That doesn’t mean the Eagles would pass over Manziel if he were available at No. 22. Roseman has also stressed the team will take the best player available in the draft regardless of position.
Lots of Progress Made with Own Players
Of course, the combine isn’t just about dissecting the incoming draft class. With representatives and executives for virtually every player and team in the NFL descending upon Indianapolis, it’s also a hot-stove period of sorts.
Apparently, the Eagles used their time wisely, because a flurry of signings followed. Since the combine concluded, the club has announced long-term extensions for left tackle Jason Peters, center Jason Kelce and wide receiver Riley Cooper.
Wide receiver Jeremy Maclin is also rumored to be close to a new deal to remain in Philadelphia.
The Eagles appear to be intent on rewarding the core responsible for a 10-6 season and NFC East title in Chip Kelly's first year on the sidelines. No doubt, those meetings with the players' agents at the combine went a long way toward getting the deals done.
Offensive Line Is Set for Years to Come
With left tackle Jason Peters and center Jason Kelce agreeing to long-term extensions, the Eagles are blessed with a unique situation along their offensive line. All five starters are signed through at least 2016.
Peters is the most dominant left tackle in pro football. Left guard Evan Mathis was finally invited to his first Pro Bowl this season. Kelce was awarded the highest cumulative score for a center by Pro Football Focus (subscription only). Right tackle Lane Johnson was selected fourth overall in the 2013 draft.
Of the five, the only player the Eagles might consider replacing before his contract runs out is Todd Herremans at right guard, who was more than adequate last season.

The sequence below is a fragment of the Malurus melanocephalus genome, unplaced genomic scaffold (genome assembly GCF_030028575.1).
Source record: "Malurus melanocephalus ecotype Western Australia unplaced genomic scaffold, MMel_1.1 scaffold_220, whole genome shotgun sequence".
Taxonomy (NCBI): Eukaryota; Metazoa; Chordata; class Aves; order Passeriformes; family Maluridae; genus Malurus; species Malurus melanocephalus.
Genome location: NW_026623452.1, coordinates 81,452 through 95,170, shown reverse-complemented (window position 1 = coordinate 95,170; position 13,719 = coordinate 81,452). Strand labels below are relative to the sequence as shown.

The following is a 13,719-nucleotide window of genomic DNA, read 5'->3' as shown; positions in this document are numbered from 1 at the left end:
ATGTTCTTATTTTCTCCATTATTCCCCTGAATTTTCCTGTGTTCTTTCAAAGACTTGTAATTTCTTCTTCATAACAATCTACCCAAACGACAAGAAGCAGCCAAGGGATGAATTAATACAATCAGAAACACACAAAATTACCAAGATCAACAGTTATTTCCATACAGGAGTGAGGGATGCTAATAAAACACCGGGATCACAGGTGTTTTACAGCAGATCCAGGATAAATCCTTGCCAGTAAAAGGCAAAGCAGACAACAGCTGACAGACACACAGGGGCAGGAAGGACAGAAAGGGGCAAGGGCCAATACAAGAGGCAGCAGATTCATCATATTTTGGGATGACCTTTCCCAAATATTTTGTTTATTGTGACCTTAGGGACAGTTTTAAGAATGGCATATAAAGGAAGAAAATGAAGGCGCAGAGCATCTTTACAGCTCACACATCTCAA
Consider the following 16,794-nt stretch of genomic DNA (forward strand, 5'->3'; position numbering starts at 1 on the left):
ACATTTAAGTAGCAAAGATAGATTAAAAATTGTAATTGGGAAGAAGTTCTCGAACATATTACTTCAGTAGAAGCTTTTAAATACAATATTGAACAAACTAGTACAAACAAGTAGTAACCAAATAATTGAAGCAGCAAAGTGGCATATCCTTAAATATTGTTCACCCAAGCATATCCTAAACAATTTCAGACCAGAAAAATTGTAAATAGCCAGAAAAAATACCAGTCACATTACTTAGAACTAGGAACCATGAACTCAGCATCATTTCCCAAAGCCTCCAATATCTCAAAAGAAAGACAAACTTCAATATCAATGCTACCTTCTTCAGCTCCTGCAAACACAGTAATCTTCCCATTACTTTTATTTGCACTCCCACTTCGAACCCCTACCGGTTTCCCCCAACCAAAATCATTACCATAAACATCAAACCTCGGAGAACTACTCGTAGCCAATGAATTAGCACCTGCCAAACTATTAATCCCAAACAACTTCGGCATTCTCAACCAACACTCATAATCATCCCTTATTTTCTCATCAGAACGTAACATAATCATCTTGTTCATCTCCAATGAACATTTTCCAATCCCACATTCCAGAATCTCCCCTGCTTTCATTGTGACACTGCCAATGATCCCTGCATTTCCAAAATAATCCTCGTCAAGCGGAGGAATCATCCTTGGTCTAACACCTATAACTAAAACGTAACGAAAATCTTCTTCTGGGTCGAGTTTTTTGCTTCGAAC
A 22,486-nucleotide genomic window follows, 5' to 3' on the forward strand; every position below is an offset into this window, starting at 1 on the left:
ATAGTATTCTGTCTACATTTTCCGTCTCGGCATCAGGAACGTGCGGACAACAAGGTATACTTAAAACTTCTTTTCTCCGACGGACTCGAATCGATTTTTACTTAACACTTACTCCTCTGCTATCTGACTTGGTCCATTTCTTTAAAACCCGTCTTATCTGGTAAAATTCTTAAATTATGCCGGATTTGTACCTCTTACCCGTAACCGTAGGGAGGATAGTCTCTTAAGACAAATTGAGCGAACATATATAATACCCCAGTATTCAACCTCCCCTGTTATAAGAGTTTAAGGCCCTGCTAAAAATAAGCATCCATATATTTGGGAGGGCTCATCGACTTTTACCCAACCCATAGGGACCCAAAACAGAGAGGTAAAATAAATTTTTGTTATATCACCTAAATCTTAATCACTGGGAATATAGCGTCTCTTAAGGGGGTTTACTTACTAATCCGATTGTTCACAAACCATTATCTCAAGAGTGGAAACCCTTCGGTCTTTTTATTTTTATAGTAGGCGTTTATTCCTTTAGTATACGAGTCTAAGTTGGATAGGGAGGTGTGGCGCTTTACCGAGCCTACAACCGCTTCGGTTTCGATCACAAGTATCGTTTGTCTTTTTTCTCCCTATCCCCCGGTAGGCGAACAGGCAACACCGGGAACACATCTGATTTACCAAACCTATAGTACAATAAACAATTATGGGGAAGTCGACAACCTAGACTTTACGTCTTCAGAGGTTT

It’s comforting to know the unit that paved the way for LeSean McCoy’s rushing title and gave Nick Foles time to throw 29 touchdowns to two interceptions will remain intact for the foreseeable future.
Eagles Will Select Best Player Available at Draft
Now that the Eagles have Jason Peters locked up through 2018, there’s no reason to take a tackle in the first round of the draft, right?
The Eagles are not going to target a certain position in this draft, and they shouldn't. As Roseman has taken to saying, that’s how teams start reaching for talent, using the Birds’ own class of 2011 as a prime example. Roseman told reporters, per Brandon Lee Gowton of SB Nation:
You have to take the best player and you have to build your team for the long term and look at the draft as long-term decisions for your franchise and for your football team. [You] don't want to force a position and you don't want to not take a position just because of what you have at the moment and I think, for us, when you look at the difficulty of getting good players in the draft, it becomes increasingly difficult when you narrow it down to a particular position that you have to get, not taking into account the strength of the draft.
Would it be ideal to wind up with a safety in the first round? Yes, but if somebody doesn't warrant a first-round selection, the Eagles can’t force it. Remember Jaiquawn Jarrett?
There’s no reason to shoehorn the Eagles into any one player or position in the draft, because ultimately, passing on superior talent in order to fill a specific need isn’t going to make the team stronger.